Clausing cross slide

I brought home a Clausing 1300 lathe (13" x 36") that has a somewhat
peculiar cross slide. There is a main cross slide, with the normal
power cross feed, but instead of a normal compound on top, the main
side has T slots towards the front and rear. A regular Aloris tool
post is attached with a small base plate bolted down to the T slots.
Since It appears this is the way the machine was made, what was the
main use for such an adaptation? I'm guessing I need to find an
entire compound/cross feed assembly if I want to be able to cut
angles, chamfers etc. Since the lathe seems in pretty good good
condition, I'd really like to figure a way to install the normal
compound or adapt a compound from an other lathe. Any ideas or
sources for a used compound?
Reply to
oldjag
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It allows you to set up two independent tools on the carriage, very common on ram-type turret lathes. This pic shows a typical setup with a turning tool on the front and a cutoff on the back.
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Reply to
Ned Simmons
I suspect you may have a turret lathe. With this option they did not have the normal compound.
Reply to
Roger Shoaf
It looks very similar to the slide in your photo. The lathe has a regular tailstock and no turret, so I don't think it was originally set up ar a turret lathe. It would be nice to be able to set a compound of some sort on the T slots, but I'm not sure if it would wind putting the tool post up to high relative to the center height.
Reply to
oldjag
I know Clausing did offer some of their lathes with turrets in place of the tailstock, and I once had a 16" Southbend set up that way. I think Don Nichols has a Clausing turret lathe - you might want to get his attention if he doesn't pop in.
It seems reasonable that since Clausing was already making your style of cross slide for turret lathes, they may have offered it as an option on the engine lathes.
Reply to
Ned Simmons
My used 5914 included both a bed turret and standard tailstock as well as the standard cross slide and a production cross slide. It's fairly easy to swap between the TS and bed turret and I suspect that swapping the cross slides is only a bit more difficult, but I've never had the need to do that. If the OP can find a standard compound he will probably find it easy to install it.
The bed turret has some advantages for drilling large deep holes in harder to machine materials, like SS.
Mike
Reply to
Mike Henry
Mike, I think I'll give Clausing a call Monday and see if they can tell me what other lathes they made that might have a topslide/cross slide which might interchange. I'm pretty sure a new replacement would have a scary price. The existing cross slide is in mint condition, very tight gibs and 0.004 backlash on the screw so, I don't think it was used a whole lot. I can see it would be a more rigid setup than the conventional TS. Maybe I can find someone who would want to their swap CS/TS for my turret type bed + some $$$...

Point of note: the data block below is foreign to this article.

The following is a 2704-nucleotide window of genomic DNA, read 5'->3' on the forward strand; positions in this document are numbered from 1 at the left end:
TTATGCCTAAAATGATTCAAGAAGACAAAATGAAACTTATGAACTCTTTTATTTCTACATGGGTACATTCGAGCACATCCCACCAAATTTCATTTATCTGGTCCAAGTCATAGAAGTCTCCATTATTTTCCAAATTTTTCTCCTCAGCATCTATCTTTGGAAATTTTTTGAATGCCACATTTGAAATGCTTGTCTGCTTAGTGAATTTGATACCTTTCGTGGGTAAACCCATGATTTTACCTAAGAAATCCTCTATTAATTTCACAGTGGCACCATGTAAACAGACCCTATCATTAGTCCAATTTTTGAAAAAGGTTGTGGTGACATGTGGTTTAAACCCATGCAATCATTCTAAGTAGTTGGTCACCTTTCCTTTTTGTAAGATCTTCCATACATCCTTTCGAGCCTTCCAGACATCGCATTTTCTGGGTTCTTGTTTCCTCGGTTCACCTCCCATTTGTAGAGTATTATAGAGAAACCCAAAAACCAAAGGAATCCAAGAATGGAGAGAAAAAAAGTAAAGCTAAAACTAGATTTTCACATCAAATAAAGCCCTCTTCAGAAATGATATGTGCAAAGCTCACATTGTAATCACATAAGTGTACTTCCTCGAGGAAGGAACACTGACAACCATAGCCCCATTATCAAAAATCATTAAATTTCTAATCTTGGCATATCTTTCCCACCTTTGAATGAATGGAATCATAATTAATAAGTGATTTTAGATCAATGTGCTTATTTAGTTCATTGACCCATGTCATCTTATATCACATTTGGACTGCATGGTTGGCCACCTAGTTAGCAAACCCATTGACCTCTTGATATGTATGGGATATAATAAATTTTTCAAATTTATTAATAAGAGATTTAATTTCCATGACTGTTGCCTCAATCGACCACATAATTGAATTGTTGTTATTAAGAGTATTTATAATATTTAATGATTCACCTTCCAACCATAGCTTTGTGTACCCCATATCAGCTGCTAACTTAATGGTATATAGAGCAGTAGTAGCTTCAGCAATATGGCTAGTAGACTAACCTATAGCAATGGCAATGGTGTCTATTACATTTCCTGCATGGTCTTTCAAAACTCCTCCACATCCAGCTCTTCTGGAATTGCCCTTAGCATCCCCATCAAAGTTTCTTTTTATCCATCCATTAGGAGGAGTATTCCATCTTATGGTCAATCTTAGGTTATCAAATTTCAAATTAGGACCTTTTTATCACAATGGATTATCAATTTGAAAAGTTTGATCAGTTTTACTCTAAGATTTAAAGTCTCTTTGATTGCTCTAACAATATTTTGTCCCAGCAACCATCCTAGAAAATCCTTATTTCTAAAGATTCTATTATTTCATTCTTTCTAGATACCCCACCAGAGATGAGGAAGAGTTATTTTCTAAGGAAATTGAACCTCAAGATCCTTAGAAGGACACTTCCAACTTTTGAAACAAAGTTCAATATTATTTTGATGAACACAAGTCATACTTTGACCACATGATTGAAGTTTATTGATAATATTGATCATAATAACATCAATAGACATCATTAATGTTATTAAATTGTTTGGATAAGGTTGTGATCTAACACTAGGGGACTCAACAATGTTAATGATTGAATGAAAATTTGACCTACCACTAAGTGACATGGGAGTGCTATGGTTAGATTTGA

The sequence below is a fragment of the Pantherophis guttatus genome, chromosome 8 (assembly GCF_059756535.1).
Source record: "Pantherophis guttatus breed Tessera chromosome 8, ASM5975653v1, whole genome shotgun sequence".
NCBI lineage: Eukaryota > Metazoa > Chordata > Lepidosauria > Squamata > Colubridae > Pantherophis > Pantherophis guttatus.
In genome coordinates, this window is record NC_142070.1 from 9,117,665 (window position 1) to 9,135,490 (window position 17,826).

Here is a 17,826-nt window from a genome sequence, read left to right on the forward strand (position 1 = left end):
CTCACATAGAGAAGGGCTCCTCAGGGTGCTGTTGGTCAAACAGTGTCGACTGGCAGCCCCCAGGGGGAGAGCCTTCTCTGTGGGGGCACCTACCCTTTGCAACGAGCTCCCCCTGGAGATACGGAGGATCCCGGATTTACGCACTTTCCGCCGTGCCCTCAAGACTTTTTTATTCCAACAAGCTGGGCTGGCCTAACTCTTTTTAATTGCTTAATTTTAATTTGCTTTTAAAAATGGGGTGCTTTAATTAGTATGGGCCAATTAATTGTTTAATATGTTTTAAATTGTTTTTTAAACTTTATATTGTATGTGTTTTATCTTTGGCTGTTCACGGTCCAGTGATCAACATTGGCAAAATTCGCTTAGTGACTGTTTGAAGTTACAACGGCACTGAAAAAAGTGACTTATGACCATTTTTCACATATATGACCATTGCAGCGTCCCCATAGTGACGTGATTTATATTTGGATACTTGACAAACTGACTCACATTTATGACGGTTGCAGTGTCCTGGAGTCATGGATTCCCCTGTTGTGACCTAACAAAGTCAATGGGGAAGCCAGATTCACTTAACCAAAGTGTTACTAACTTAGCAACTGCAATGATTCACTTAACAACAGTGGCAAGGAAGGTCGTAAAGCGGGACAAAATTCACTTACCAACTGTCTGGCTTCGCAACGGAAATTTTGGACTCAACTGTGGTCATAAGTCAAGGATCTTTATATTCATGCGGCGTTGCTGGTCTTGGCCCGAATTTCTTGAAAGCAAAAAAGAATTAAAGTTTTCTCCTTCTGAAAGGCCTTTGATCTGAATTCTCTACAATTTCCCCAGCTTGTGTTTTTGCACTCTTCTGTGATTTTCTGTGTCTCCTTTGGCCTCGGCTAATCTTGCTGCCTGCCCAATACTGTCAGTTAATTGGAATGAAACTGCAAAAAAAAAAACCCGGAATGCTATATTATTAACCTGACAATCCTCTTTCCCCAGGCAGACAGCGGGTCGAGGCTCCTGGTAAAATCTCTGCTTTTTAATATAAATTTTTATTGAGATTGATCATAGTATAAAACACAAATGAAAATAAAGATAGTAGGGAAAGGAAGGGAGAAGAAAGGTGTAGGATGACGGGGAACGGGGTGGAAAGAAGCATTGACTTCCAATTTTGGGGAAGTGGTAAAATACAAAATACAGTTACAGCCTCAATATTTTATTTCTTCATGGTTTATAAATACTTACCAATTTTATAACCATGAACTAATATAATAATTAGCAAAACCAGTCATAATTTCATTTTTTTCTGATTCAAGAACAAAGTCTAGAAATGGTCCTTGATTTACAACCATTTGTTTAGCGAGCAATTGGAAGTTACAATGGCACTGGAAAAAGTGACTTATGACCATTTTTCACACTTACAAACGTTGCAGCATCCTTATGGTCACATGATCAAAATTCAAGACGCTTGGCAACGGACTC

Reply to
oldjag
It is for use with a bed turret in place of a tailstock. Most of the turning is done by fixtures in the turret -- turning to diameter (box tool) external threading (Geometric die heads), internal threading (either releasing tap holders for smaller threads, or Geometric collapsing taps for larger threads), knurling (several styles of knurling tools), end drilling (bits in chucks in the turret), reaming (floating self-aligning reamer holder) and other things which I'm probably overlooking.
The fancy cross slide will likely have one tool (upside down parting tool) in the back tool holder (which you are missing), and perhaps a tool to bevel the workpiece in the front tool holder.
Does it have a longitudinal leadscrew? If so, I'll bet that it is in excellent condition. Mine was on my 12" which came with the bed turret, but the standard cross-slide and compound. All the threading had been done with Geometric style tools, so there was almost no wear on the leadscrew or half-nuts. There was a threading dial -- in one of the drawers. It had never been mounted to the carriage. :-)
Hmm ... you might be able to make a ring which bolts down to the T-slots to hold down a normal compound -- perhaps from a 12" lathe, which may be more common.
Take the model number and serial number and contact Clausing Service Center. They'll happily sell you for very little a photocopy of the manual adapted to the serial number of your machine. They can also probably tell you what year it was sold -- and to whom. (Mine was 1957, and sold to a machine dealer in New York -- not to the end user.)
Good Luck, DoN.
Reply to
DoN. Nichols
I did. :-)
Or -- some previous owner may have chased down the tailstock to fit it, and sold off the turret. It mounts just like the tailstock, except that there is a clamp at each end, held by two Allen-head cap screws at each end.
I had to track down a standard tailstock for mine -- but I kept the turret, as it is very useful at times. I wish that I had the alternate cross-slide too -- but yours would not fit my lathe 13" vs 12", and I would want to keep my standard one as well. I think that they can be swapped at the dovetail between the cross-slide and the carriage.
BTW -- does your cross-slide have a crank and leadscrew, or a lever feed? Some of these had the latter, as it was quicker to use in production -- where you were not using the cross-slide to turn specific diameters.
Good Luck, DoN.
Reply to
DoN. Nichols
It has the crank and lead screw. Seems to have had very little use on the bed ways, cross slide and tailstock, but oddly the headstock looks well used.
Reply to
oldjag

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